(Above: Leo Gregory as Brian Jones in Stoned)
Director: Stephen Woolley
Writers: Neal Purvis, Robert Wade
Cinematography: John Mathieson
Starring: Leo Gregory, Paddy Considine
Studio info: Screen Media Films, 102 mins.
Unraveling the peculiar murder of The Rolling Stones’ legendary multi-instrumentalist
Freshly ousted from The Rolling Stones and still feeding an insatiable drug habit, guitarist Brian Jones sank to the bottom of his swimming pool on July 2, 1969. The 27-year-old Jones’ toxicology report revealed relatively low doses of drugs and alcohol, eliciting the coroner to declare “death by misadventure,” and prompting fans to spend the next several decades cooking up loads of conspiracy theories. Stephen Woolley’s Stoned magnifies the most prominent hypothesis: that Jones’ thorny relationship with Frank Thorogood (Paddy Considine)—the working-class builder he hired to renovate his country home, Cotchford Farm (the former dwelling of Winnie the Pooh author A.A. Milne)—led to his death. Stoned slowly establishes how and why Thorogood was so easily lured into Jones’ web of emotional and financial enslavement, and, in the film’s dizzying climax, Thorogood—who supposedly confessed to the deed on his deathbed in 1993—murders Jones in Jones’ own backyard.
Thorogood’s assimilation into Jones’ universe is weird and riveting, but Stoned is ultimately a story about girl trouble, and its inadvertent misogyny is both irksome and uncomfortably apropos—legendary muse Anita Pallenberg (played by the beguiling Monet Mazur) pumps Jones (Leo Gregory) full of drugs, then ditches him for Keith Richards when she witnesses the scope of his addiction. Pallenberg spends at least 80 percent of the film topless, and nearly every other woman in the Stones’ story is either an enabler or a sycophant. Consequently, it’s not terribly hard for viewers to draw a line, however faint, from Jones’ death back to Pallenberg’s curt dismissal, and to watch several women try, and fail, to save him: Jones’ disarming spiral into depression and dependency is anchored by a broken heart, and even if it’s Thorogood holding him under water, suspicious eyes still inevitably drift back to the naked ladies screaming in the background. See Yoko Ono: it’s always the girl’s fault.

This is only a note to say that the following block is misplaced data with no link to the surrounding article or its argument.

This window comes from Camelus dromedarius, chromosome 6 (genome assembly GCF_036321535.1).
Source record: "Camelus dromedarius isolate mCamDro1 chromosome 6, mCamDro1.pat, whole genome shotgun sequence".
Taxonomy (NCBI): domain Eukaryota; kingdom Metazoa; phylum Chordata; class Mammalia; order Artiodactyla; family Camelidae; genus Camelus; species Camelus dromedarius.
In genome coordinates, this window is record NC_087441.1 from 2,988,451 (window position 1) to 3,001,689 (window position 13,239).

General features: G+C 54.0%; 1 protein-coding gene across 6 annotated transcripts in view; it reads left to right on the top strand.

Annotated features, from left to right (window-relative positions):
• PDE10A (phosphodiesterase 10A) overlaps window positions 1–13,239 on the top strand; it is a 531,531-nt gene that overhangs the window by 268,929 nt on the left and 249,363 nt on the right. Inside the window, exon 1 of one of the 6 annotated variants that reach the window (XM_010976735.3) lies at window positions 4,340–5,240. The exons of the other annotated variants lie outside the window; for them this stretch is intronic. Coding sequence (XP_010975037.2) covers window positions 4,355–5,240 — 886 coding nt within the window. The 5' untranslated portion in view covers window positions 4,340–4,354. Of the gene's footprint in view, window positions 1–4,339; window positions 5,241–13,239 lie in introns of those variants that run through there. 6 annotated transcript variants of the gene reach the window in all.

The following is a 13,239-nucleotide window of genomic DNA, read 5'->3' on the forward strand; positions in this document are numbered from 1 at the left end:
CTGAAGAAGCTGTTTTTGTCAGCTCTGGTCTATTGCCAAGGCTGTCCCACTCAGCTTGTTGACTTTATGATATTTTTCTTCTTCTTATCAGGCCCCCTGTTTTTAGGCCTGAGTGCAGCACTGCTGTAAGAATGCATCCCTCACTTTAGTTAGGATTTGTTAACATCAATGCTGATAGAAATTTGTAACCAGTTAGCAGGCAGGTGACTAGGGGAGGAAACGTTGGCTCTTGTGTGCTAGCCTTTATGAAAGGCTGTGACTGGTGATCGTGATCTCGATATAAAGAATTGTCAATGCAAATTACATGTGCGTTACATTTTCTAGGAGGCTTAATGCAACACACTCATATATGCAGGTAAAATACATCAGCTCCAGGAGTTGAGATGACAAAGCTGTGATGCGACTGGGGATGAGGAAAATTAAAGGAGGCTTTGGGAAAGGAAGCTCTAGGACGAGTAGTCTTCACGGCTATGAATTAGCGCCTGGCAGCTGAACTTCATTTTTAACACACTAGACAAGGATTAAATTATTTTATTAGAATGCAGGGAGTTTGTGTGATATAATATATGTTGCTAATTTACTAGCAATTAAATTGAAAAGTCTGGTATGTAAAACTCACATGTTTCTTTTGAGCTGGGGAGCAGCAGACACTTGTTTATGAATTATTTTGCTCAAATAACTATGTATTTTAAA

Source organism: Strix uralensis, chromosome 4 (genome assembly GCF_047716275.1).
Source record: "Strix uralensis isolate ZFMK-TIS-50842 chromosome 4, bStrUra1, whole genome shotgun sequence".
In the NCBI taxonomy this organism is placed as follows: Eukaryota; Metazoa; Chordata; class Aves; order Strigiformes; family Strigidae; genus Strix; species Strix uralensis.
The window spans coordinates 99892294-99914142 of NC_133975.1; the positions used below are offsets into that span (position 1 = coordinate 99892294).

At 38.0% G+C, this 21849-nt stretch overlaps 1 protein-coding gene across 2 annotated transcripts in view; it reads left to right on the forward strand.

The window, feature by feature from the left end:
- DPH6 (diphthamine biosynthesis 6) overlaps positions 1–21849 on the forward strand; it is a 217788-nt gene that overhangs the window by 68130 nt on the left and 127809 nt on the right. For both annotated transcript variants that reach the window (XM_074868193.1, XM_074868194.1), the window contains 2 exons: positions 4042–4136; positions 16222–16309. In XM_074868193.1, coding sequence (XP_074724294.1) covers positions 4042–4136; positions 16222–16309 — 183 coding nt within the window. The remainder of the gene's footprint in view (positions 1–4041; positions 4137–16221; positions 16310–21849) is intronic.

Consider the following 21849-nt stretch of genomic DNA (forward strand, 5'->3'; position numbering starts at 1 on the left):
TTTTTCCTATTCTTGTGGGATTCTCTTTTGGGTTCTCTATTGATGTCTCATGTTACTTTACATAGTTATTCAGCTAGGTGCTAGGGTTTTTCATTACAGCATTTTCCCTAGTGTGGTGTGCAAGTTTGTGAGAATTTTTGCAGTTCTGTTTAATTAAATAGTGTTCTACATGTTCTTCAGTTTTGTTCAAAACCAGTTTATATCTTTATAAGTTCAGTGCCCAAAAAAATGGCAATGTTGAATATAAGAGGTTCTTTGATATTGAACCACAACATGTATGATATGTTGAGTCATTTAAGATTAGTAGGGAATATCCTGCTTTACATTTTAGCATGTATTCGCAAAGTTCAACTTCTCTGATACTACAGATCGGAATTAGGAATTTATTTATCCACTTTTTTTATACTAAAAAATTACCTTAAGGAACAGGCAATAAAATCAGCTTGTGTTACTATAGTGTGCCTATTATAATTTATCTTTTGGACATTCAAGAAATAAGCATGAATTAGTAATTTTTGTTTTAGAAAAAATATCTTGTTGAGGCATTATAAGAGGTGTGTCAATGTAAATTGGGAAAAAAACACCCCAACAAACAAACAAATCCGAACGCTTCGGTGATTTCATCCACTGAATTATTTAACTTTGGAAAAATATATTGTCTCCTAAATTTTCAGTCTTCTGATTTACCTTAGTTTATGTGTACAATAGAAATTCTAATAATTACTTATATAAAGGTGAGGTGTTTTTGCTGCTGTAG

Jones’ post-Pallenberg love interest, the Swedish-born Anna Wohlin (Tuva Novotny) eventually wrote a book about his murder (2001’s The Murder of Brian Jones), and Woolley used it, along with two other speculative books, to assemble the film’s narrative. According to British reports, Woolley also hired a private detective to track down a fourth, previously untapped source—Janet Lawson, a London nurse and Thorogood’s girlfriend at the time of Jones’ murder. Lawson’s supposed testimony makes Stoned the most definitive statement of Jones’ demise.
The rest of the Stones pop up periodically, all sporting either terrible haircuts or ridiculous wigs, and Woolley seems to inherently understand the weaknesses of his subjects—Jones’ intense blues fetish (he even declares Thorogood’s partial blindness “partially cool”) clashes with the Stones’ poppier tendencies, and Jones’ career-killing insistence that rock ’n’ roll stay rooted in the Delta should anoint him a hero of sorts for rockists everywhere. Stoned marks Woolley’s directorial debut (he’s better known for producing), and his penchant for using wobbly camerawork and foggy montages (accompanied by Jefferson Airplane’s default drug anthem, “White Rabbit”) to convey drug abuse is a visual tic that, however accurate, is also pretty tiring. Regardless, Stoned is intriguingly subtle about Thorogood’s exact motivations, and Considine’s expert portrayal of an easily seduced everyman is spot-on—which means Stoned is not only a surprisingly good rock ’n’ roll biopic, it’s a fascinating meditation on the wicked lure of fame.